ganadero65, you wrote: "But what I am still curious about is at what point is it no longer legitimate to increase total asset value buy including $23 billion in goodwill? Is EPB's and KMP's current appraised value already rolled into "Property, Plant and Equipment"? If so, why isn't $23 billion nothing more than a made up number?"
The total cost of an acquisition is fixed pursuant to the purchase agreement with respect to the cash portion of the compensation, and is fixed by the fair market value of the acquirer's stock, when there is a stock swap, on the date of the merger closing. So the total cost of an acquisition is ultimately fixed. Debt assumed by the acquirer is also part of the acquisition cost.
Next, the net book value of the assets acquired is fixed, and is recorded on the acquired company's books. The excess of acquisition cost over the net book value of what is acquired has to be recorded as goodwill. The merger wouldn't even happen unless the seller's asking price is met. Nothing is made up by the acquirer after the fact.
Assigning fair market value to the various assets when doing a step up requires estimations, but that is a tax matter only.
There is nothing but historical costs and book depreciation shown in the "Property, Plant, and Equipment " numbers on the various pipeline and other operating company books. There'd be no reason to get a current appraised value of these individual companies unless they were being put up for sale separately.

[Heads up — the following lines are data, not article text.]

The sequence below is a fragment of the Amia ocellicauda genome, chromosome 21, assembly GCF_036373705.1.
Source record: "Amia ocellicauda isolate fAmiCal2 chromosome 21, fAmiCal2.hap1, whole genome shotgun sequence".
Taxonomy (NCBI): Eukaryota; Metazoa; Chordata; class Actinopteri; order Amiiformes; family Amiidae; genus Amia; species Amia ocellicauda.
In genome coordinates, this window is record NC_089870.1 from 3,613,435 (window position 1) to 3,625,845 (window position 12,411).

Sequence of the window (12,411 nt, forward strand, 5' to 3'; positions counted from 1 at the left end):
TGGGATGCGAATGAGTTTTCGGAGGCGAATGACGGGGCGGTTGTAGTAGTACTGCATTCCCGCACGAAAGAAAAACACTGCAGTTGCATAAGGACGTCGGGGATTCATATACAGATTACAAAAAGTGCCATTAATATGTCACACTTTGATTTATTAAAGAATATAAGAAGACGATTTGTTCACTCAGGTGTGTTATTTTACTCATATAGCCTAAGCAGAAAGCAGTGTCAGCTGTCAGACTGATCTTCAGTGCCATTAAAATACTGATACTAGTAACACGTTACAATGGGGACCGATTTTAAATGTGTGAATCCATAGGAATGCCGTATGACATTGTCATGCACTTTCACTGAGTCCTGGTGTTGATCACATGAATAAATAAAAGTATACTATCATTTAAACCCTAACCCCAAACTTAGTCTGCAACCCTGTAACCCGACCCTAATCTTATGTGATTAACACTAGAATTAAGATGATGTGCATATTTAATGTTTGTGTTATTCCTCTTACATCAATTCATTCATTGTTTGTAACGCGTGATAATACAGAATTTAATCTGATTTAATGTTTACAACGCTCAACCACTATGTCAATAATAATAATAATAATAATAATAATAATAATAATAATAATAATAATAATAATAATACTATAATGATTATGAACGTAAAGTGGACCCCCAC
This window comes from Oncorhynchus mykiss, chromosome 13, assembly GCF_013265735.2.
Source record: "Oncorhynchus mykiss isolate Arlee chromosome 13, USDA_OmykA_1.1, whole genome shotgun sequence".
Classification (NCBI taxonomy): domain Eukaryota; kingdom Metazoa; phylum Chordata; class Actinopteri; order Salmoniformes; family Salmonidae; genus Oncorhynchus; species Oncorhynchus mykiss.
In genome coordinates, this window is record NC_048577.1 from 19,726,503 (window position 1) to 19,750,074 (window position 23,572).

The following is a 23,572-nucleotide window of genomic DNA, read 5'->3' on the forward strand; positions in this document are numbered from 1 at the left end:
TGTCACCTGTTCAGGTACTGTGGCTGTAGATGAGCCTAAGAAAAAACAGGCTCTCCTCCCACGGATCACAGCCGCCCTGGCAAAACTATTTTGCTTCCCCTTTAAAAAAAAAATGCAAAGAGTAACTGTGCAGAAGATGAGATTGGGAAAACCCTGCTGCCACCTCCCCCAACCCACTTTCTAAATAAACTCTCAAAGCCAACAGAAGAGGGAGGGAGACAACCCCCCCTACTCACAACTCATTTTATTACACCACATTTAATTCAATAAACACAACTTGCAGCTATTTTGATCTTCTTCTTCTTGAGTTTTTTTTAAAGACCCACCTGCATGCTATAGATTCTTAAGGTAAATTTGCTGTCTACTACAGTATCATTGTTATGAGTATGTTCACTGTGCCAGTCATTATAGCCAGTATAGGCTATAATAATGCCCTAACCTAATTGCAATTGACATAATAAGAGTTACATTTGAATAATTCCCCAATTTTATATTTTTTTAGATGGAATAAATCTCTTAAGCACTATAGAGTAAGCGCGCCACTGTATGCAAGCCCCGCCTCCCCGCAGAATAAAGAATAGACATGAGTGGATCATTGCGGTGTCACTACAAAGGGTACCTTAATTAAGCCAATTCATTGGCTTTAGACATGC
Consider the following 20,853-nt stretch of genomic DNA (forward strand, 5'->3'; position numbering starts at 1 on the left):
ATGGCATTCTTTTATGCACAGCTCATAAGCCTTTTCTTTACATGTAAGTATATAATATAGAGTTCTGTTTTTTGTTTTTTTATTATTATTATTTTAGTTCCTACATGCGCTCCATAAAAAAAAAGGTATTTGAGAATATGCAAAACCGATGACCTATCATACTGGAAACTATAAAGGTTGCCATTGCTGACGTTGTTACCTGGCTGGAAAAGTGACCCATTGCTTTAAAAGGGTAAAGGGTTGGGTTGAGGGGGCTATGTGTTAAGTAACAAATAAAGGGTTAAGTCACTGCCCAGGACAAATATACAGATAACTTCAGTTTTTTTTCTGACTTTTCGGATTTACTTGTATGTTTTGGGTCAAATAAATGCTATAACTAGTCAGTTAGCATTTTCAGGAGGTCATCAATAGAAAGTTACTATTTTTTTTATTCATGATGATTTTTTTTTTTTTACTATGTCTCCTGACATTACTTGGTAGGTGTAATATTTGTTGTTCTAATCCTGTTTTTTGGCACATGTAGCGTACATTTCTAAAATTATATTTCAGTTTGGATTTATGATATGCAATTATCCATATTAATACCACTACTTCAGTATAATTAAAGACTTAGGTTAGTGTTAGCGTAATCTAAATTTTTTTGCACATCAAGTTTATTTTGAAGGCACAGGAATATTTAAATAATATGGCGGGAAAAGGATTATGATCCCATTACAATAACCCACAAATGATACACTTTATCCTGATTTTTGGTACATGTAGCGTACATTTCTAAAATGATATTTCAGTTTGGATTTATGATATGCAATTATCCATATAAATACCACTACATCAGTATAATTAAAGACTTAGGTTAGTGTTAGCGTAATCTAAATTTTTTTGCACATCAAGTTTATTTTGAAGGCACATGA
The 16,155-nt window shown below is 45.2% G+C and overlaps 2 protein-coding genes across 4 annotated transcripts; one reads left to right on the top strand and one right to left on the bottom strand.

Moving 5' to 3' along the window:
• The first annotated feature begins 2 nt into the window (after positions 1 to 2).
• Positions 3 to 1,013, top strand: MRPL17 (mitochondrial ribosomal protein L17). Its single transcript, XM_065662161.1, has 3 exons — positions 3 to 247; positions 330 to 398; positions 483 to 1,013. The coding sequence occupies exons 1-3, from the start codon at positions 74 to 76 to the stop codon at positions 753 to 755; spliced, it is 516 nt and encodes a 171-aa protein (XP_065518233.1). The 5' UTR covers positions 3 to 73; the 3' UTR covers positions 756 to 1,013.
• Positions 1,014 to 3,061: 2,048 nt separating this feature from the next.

I was under the impression that a big portion, or most, of the goodwill came about from the El Paso Corp acquisition in May or 2012. So 4 years would make sense.
"They are low on cash with about $170M on the balance sheet. They need cash. I suspect this asset sale was needed to cover their current liabilities."
That doesn't sound like the KMI that I've been following. An alternative reality I suppose.
doogoo1, think clearly and don't misrepresent. The cash savings is going into Construction Work in Progress (CWIP). How come you didn't mention that? You wrote that investors should be seeing noticeable improvements in the top and bottom lines (of the income statement)? Improvements equal to 100% of the cash savings? More like 10% over the 12 month period after the capex projects are put into service.